Doolander said on the 28th Mar, 2012

Babein - You're using an assumably 'Urban Dictionary' word in an article?
Sachet - Something you get sauce or condiments out of
Sashay - A way in which one walks....

I work in Real Estate, I have been in the industry for almost 10 years. I am also openly gay in my personal life AND in my corporate life.
People do not generally that I am, so I am fortunate in that I can choose who I want to know, although generally, if someone asks, I tell. I don't see the point in hiding it. I don't think that anything bad would come of it. I have been up against some very hard agents in the past, and to my knowledge, only a handful of times has the 'gay card' been pulled. But interestingly enough, given my professionalism and ability, I have won the client (on the times that I have been aware of)

I think irrespective of your orientation, as long as you conduct yourself in a professional manner, and work hard, people don't really give a damn.
In my experience anyway.

Good article though, but try not to beat it up to something it doesn't have to be :)


little_fish said on the 28th Mar, 2012

Why is what someone does in their personal lives anyone else's business? I don't hear people asking "hey, are you, you know, hetero?" because it's no one's bloody business. If anyone does guess it's usually because they couldn't give a rats anyway.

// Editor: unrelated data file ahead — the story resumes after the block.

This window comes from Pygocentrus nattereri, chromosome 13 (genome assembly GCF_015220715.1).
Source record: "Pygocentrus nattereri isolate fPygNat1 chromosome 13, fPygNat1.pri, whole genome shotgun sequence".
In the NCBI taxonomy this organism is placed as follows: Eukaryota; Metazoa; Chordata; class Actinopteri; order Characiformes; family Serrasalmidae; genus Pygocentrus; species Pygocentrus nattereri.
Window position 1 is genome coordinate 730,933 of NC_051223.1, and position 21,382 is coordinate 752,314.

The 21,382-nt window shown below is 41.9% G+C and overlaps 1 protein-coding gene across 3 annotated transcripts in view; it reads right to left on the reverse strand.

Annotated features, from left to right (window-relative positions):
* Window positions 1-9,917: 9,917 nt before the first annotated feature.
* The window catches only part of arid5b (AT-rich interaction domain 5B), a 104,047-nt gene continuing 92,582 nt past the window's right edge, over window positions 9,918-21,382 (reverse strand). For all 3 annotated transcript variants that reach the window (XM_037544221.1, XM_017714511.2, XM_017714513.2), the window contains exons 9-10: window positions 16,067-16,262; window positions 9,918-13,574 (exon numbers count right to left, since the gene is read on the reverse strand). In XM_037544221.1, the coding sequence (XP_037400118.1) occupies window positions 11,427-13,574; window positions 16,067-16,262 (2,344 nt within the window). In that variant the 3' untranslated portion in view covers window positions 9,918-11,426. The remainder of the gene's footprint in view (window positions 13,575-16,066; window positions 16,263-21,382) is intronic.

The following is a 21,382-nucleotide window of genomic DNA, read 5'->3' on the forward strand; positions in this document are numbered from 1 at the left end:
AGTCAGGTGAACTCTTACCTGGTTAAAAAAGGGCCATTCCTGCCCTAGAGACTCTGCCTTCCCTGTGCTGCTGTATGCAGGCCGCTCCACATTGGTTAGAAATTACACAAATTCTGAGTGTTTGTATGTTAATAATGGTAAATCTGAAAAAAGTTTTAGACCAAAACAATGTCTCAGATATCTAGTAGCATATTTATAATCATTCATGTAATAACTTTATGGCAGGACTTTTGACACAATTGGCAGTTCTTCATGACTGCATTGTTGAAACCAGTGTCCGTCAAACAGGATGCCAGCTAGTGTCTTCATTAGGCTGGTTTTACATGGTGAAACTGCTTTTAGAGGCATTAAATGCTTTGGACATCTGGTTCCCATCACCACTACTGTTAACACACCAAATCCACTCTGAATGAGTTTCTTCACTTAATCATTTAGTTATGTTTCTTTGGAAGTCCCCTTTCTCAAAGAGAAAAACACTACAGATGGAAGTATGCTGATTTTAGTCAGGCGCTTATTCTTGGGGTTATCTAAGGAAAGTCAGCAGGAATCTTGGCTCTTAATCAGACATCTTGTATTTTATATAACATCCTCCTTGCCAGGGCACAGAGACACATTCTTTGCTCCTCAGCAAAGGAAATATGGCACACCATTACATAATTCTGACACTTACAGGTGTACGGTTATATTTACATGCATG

Correz said on the 30th Mar, 2012

‘Coming-out’ is a somewhat old-fashioned term which tends to suggest ‘All-or-Nothing’, when for majority of gay people it is a relative / contextual consideration which is usually more evolutionary than revolutionary.

As the author places this question in the context of his/her workplace the issue of relevance is significant. Should it be any more relevant to ‘announce’ your sexuality in the work place, than it would be (say) to announce that you were a vegan, a practising Christian or indeed a heterosexual? In most circumstances the answer is ‘probably not’ and this may be an important consideration at the beginning of a law career when you still have to prove your value to an employer and don't want to risk being handicapped by old-school opinions (which unfortunately still remain in many conservation professions such as the law) of what a gay person is or isn't.